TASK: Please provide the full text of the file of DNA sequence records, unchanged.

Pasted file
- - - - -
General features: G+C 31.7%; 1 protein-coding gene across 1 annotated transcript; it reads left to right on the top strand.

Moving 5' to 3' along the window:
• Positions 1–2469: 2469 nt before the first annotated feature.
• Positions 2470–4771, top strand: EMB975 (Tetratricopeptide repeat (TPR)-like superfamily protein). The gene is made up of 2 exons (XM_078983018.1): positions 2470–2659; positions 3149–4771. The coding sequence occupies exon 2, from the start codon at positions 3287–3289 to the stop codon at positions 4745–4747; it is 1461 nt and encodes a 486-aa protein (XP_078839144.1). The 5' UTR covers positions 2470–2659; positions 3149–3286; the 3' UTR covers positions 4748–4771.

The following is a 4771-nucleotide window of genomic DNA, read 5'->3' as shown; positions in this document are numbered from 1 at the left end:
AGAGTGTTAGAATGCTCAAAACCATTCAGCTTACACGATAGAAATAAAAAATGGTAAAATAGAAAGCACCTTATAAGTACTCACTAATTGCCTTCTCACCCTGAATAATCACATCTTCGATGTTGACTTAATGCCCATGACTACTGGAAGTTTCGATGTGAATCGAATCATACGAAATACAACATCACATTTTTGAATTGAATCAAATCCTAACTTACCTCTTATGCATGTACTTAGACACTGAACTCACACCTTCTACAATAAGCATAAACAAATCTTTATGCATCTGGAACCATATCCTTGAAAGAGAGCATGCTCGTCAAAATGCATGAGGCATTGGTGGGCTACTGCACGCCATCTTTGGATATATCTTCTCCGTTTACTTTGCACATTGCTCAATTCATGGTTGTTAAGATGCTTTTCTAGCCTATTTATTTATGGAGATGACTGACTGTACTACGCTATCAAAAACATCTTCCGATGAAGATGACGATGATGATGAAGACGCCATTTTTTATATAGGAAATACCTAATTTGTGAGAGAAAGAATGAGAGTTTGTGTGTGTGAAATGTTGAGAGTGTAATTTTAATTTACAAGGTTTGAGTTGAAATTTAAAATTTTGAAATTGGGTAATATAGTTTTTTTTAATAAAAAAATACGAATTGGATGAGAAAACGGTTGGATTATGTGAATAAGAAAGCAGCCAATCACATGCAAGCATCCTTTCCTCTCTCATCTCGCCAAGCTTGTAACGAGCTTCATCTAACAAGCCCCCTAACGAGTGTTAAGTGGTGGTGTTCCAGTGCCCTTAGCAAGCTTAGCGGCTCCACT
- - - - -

General features: G+C 31.7%; 1 protein-coding gene across 1 annotated transcript; it reads left to right on the top strand.

Moving 5' to 3' along the window:
• Positions 1–2469: 2469 nt before the first annotated feature.
• Positions 2470–4771, top strand: EMB975 (Tetratricopeptide repeat (TPR)-like superfamily protein). The gene is made up of 2 exons (XM_078983018.1): positions 2470–2659; positions 3149–4771. The coding sequence occupies exon 2, from the start codon at positions 3287–3289 to the stop codon at positions 4745–4747; it is 1461 nt and encodes a 486-aa protein (XP_078839144.1). The 5' UTR covers positions 2470–2659; positions 3149–3286; the 3' UTR covers positions 4748–4771.

The following is a 4771-nucleotide window of genomic DNA, read 5'->3' as shown; positions in this document are numbered from 1 at the left end:
AGAGTGTTAGAATGCTCAAAACCATTCAGCTTACACGATAGAAATAAAAAATGGTAAAATAGAAAGCACCTTATAAGTACTCACTAATTGCCTTCTCACCCTGAATAATCACATCTTCGATGTTGACTTAATGCCCATGACTACTGGAAGTTTCGATGTGAATCGAATCATACGAAATACAACATCACATTTTTGAATTGAATCAAATCCTAACTTACCTCTTATGCATGTACTTAGACACTGAACTCACACCTTCTACAATAAGCATAAACAAATCTTTATGCATCTGGAACCATATCCTTGAAAGAGAGCATGCTCGTCAAAATGCATGAGGCATTGGTGGGCTACTGCACGCCATCTTTGGATATATCTTCTCCGTTTACTTTGCACATTGCTCAATTCATGGTTGTTAAGATGCTTTTCTAGCCTATTTATTTATGGAGATGACTGACTGTACTACGCTATCAAAAACATCTTCCGATGAAGATGACGATGATGATGAAGACGCCATTTTTTATATAGGAAATACCTAATTTGTGAGAGAAAGAATGAGAGTTTGTGTGTGTGAAATGTTGAGAGTGTAATTTTAATTTACAAGGTTTGAGTTGAAATTTAAAATTTTGAAATTGGGTAATATAGTTTTTTTTAATAAAAAAATACGAATTGGATGAGAAAACGGTTGGATTATGTGAATAAGAAAGCAGCCAATCACATGCAAGCATCCTTTCCTCTCTCATCTCGCCAAGCTTGTAACGAGCTTCATCTAACAAGCCCCCTAACGAGTGTTAAGTGGTGGTGTTCCAGTGCCCTTAGCAAGCTTAGCGGCTCCACT